For the first time in many years, the Canadian Grand Prix won't be a sellout, thanks to months of student unrest in the mainly French-speaking province of Quebec.
Despite last-ditch attempts at advertising for the Formula One race in Montreal, ticket sales have lagged and frustration has set in among organizers.
Retailers, restaurants and hotels in the city are also chafing. The event usually generates an estimated CAN$100 million (US$97 million) in revenue for the city.
Francois Dumontier, head of the Octane Racing Group, the event's promoter, said student demonstrations and the international media coverage of the event have dampened prospects.
"They said they wanted to disrupt the Grand Prix," Dumontier told the Montreal Gazette. "They already have."
"I can't remember the last time we didn't sell out. It's been that long," Dumontier added.
Threats of more student protests -- and an anonymous security threat -- forced organizers to cancel Thursday's free opening day of the event, where spectators have traditionally had access to the Circuit Villeneuve.
"We did receive some direct threat on the event," Dumontier told the media here.
Riot police in Montreal arrested more than 20 anti-capitalist demonstrators after dozens of protesters showed up at a Grand Prix cocktail event, condemning the Formula One event as "polluting, sexist and thieving."
"Police are protecting the Grand Prix and arresting students," protesters shouted, referring to a spate of arrests earlier in the day of students accused of mischief and vandalism linked to the long-running unrest in the province.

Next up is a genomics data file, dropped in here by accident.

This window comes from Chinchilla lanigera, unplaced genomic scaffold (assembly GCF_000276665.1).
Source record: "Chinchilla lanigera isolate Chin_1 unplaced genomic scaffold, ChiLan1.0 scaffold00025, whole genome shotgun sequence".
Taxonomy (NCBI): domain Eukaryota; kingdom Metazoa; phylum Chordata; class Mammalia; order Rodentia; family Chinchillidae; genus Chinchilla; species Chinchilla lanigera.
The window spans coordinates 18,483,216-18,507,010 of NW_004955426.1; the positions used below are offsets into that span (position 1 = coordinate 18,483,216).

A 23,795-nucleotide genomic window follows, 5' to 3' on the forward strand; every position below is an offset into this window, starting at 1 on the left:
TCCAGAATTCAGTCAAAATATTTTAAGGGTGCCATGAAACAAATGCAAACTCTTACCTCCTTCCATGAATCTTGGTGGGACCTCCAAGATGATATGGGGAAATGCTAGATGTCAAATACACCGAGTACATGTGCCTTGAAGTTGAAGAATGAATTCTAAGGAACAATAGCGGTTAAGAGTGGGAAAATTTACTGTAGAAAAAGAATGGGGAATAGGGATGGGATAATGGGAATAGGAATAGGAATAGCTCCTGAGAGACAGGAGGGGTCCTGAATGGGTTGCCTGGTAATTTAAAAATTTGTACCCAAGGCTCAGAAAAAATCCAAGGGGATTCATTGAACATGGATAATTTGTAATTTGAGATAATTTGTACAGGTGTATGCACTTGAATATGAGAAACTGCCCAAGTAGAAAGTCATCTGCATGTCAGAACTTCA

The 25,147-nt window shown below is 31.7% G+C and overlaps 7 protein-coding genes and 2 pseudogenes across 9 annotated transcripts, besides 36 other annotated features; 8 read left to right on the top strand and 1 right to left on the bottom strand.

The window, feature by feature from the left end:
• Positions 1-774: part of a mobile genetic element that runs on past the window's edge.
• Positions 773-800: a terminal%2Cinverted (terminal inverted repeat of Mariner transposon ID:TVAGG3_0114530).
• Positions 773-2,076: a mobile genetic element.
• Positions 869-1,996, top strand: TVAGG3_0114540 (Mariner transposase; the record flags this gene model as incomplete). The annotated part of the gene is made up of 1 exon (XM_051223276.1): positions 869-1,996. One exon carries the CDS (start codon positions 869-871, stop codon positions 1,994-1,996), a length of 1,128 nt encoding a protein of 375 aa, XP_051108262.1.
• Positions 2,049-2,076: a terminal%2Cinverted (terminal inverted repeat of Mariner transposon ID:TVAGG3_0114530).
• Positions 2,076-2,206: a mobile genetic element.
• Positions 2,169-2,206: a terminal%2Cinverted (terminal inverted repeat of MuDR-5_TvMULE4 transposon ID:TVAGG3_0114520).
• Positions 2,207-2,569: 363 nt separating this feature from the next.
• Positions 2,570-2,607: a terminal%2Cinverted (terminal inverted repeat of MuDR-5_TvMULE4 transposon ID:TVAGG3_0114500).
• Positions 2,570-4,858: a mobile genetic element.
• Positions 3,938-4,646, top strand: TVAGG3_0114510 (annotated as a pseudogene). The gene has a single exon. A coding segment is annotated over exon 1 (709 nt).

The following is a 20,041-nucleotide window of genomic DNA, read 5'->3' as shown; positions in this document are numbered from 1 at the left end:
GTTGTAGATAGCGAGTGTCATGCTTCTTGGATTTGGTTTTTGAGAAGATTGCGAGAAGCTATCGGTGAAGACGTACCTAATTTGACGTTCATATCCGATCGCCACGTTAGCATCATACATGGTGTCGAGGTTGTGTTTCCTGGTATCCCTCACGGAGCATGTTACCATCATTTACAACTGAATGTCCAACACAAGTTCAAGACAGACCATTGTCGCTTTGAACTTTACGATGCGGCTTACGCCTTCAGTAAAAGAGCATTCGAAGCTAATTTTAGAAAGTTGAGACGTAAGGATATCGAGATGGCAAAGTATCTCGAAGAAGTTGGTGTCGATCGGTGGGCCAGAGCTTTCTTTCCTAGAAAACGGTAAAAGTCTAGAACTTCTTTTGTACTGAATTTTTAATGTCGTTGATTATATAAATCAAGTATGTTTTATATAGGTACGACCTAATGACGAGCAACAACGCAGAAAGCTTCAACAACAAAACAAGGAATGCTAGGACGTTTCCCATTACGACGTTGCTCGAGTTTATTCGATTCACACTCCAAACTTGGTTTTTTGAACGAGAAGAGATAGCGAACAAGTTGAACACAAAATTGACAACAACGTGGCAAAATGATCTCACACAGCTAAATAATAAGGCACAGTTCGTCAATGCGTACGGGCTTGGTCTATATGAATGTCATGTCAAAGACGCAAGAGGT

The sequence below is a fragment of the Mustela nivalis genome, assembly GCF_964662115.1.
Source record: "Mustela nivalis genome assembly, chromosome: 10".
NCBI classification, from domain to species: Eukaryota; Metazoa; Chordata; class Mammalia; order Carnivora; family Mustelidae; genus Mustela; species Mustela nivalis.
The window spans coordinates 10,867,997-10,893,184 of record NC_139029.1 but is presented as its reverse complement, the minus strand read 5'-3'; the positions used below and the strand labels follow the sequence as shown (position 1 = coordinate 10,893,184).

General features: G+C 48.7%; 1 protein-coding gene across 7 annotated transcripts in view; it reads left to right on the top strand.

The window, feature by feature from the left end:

Quebec university students have protested for four months over government plans to hike tuition fees by 75 percent. The unrest has morphed into a broader campaign against perceived government corruption and a mishandling of environmental policies.
At a press conference on Thursday, drivers weighed in on the issue.
"I think in some cases it's disappointing," Australian Mark Webber said.
"We come here, it's a sensational event for the whole season as one of the top few Grands Prix of the year; fans-wise, drivers, mechanics, photographers, journalists, everyone loves coming here.
"Obviously I'm not completely up to speed with what's going on. Some of the students are not happy with certain things," he said.
"I'm sure that the weekend will go well. We want to put on a very, very good weekend for everyone in Montreal and Canada and that's the focus for everyone in Formula One."
Briton Jenson Button said of the open house cancellation: "I think it's just a precautionary thing. It's the start of the weekend, and we hope for a very exciting weekend and this is a big weekend for Formula One but also for Montreal."
Brazilian Felipe Massa didn't hide his disappointment.
"We want to see all the fans, all the young people, students, everybody, we want to see them here with us. I hope everything becomes normal with this situation. For sure, for us we feel sad for this situation."
Quebec Premier Jean Charest, a staunch defender of the Grand Prix, expressed his anger at the direct threats waged against the race.
"When we attack the Grand Prix, it's not the Quebec government that people are assaulting, it's all Quebecers," Charest said.